Postoperative nausea and vomiting in a gynecological and obstetrical population in South Eastern Nigeria
Okafor Ugochukwu, Amucheazi Adaobi, Richard Ewah, Okezie Obioma
The Pan African Medical Journal. 2010;7:6. doi:10.11604/pamj.2010.7.6.328

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Postoperative nausea and vomiting in a gynecological and obstetrical population in South Eastern Nigeria

Cite this: The Pan African Medical Journal. 2010;7:6. doi:10.11604/pamj.2010.7.6.328

Received: 07/09/2010 - Accepted: 10/10/2010 - Published: 19/10/2010

Key words: Postoperative, nausea, vomiting, obstetrics and gynaecology, Africa, ethnicity

© Okafor Ugochukwu et al. The Pan African Medical Journal - ISSN 1937-8688. This is an Open Access article distributed under the terms of the Creative Commons Attribution License (http://creativecommons.org/licenses/by/2.0), which permits unrestricted use, distribution, and reproduction in any medium, provided the original work is properly cited.

Available online at: http://www.panafrican-med-journal.com/content/article/7/6/full

Corresponding author: Department of Anesthesia, University of Nigeria, Enugu Campus, Phone: 009 234 8057980316, Enugu, Nigeria (uvkafor@yahoo.com)


Postoperative nausea and vomiting in a gynecological and obstetrical population in South Eastern Nigeria

 

 

Okafor Ugochukwu1,&, Amucheazi Adaobi 1, Richard Ewah1, Okezie Obioma2

 

 

1Department of Anesthesia, University of Nigeria, Enugu Campus, Enugu, Nigeria/ Department of Anesthesia, University of Nigeria Teaching Hospital (UNTH), Ituku Ozalla, Enugu, Nigeria, 2 Department of Obstetrics and Gynecology, University of Nigeria teaching hospital (UNTH), Ituku Ozalla, Enugu, Nigeria.

 

 

&Corresponding author

Dr Ugochukwu Okafor, Senior Lecturer, Department of Anesthesia, University of Nigeria, Enugu Campus, Phone: 009 234 8057980316, Enugu, Nigeria

 

 

Background

 

Postoperative nausea and vomiting (PONV) is a common complication of anesthesia and surgery. It is considered the most common cause of morbidity following anesthesia [1-4] and has significant effects on patient satisfaction and cost [3,5].

 

Despite advances in anti-emetic therapy, the incidence of PONV is reportedly 20 – 30% and increases to about 70% of those with certain risk factors [6]. These risk factors include gender (female sex) and breast, middle ear, gynecological and obstetrical surgery [7-9]. Amongst other possible risk factors for PONV is ethnicity and genetics. The incidence in the obstetric and gynecologic population reportedly ranges from 40% - 80% [7-9]. This has great psychological, physical, emotional and financial consequences because of the distress caused by the vomiting including electrolyte imbalance, wound dehiscence and the extra cost incurred because of delayed discharge. Consequently, a lot of resources have been expended in coming up with a potent antiemetic that would greatly reduce the incidence of PONV in patients.

 

Some studies in Black populations have reported comparatively lower figures of PONV [10-12], suggesting the possible role of pharmacogenomics in obstetric care. It is important to establish whether some Blacks population in Africa and the diaspora are less prone to PONV than the other races and the possible reasons for that. Nigeria is the most populous Black nation in the world with an estimated population of 149 million [13]. This study was thus undertaken to determine the incidence of PONV in a high risk surgical population and to elucidate whether such a trends exists amongst the Igbos (18% or 26 million of Nigeria’s population) of South – Eastern Nigeria [13].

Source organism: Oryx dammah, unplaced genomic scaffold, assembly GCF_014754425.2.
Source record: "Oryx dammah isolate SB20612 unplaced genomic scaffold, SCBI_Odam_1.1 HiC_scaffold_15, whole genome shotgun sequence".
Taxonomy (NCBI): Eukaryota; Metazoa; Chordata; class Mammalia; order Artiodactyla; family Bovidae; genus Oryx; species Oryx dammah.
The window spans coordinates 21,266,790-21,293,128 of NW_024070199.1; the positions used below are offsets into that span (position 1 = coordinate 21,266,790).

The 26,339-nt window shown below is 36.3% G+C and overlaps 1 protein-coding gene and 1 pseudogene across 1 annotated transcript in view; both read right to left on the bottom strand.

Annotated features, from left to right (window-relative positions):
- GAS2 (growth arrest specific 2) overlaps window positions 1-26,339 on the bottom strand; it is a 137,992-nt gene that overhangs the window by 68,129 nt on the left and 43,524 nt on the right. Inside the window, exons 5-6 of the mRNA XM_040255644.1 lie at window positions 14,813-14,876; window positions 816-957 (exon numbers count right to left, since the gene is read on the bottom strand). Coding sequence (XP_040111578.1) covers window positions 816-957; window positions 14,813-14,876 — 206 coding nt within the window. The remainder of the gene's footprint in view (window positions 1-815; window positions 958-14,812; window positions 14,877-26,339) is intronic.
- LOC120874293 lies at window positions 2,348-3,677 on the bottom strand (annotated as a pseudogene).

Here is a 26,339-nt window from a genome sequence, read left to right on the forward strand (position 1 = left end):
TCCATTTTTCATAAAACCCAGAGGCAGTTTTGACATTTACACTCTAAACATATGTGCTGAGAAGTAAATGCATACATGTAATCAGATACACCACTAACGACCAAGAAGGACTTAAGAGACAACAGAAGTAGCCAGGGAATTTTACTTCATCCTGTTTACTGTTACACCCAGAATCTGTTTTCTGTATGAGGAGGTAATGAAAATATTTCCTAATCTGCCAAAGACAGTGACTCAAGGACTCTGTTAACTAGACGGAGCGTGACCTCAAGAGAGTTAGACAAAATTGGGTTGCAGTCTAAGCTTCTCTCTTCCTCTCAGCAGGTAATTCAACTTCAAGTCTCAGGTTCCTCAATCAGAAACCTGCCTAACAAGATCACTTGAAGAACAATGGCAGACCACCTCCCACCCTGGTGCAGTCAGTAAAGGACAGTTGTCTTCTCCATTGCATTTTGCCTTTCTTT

Methods

 

A retrospective observational survey was conducted in the University of Nigeria Teaching Hospital (UNTH), Enugu, Nigeria to determine the incidence of PONV within forty-eight hours of anesthesia in an obstetrical (caesarean sections only) and gynecological population that underwent regional and general anesthesia.

 

The study took place from December 2007 to April 2009 (16 months) for the gynecological population and from May 2008 to May 2010 (25 months) for the obstetrical population.

 

A total of 529 obstetrical and gynecological patients underwent anesthesia (147 for the gynecological group and 382 for the obstetrical group) during the study period. The Gpower 3.1.0 software was used to determine the sample size using a power of 80, a prevalence rate of 25 percent, a confidence level of 95% and a finite population of zero (to increase the sample size) to give a required sample size of 289.

 

There were 112 gynecological patients and 188 obstetric patients making for a total of 300 patients. The folders of the 300 patients were reviewed for demographics, anesthetic technique, diagnosis and documented records of PONV within 48 hours of anesthesia. Being a retrospective study, the incidence of nausea may not have been reliably documented and only those that had resultant therapeutic intervention as documented in their folders were used in this study.

 

Nausea is the subjective feeling of a need to vomit. Autonomic symptoms such as pallor, tachycardia, diaphoresis, and salivation often accompany this feeling [14]. Vomiting is a reflexive, rapid, and forceful oral expulsion of upper gastro-intestinal (GI) tract contents due to powerful and sustained contractions in the abdominal and thoracic musculature [15].

 

The hospital protocol for neuraxial blocks involves premedication with gastric prokinetic agents and H2 receptor antagonists and for operations under general anesthesia, the anti-cholinergics atropine and glycopyrollate. The popular analgesics are ketamine, tramadol and the opiates fentanyl, pethidine and pentazocine. The volatile agents are halothane and isoflurane. Nitrous oxide is expensive in Nigeria and medical air and oxygen has been used in our centre for more than 6 years. The anti-emetics used in our centre for surgical patients are metoclopramide and promethazine. Pethidine, pentazocine and tramadol are the postoperative analgesics of choice. In our centre, postoperative patients are first taken to the recovery room, where their vital signs and arterial oxygen saturation are monitored until they recover from anesthesia (with stable vital signs) and are then transferred to their respective wards. Cardiac and critically ill patients are usually taken to the intensive care unit (ICU) for postoperative care. In early 2007, the hospital moved to its permanent site where the theatre and recovery room or post-anesthetic Care unit (PACU) was well equipped by VAMED health care services, an Austrian health care service provider. They installed multi-channel monitors (pulse oximetry, non-invasive blood pressure monitor, temperature, electrocardiography and capnography), and modern anesthetic machines with low flow systems.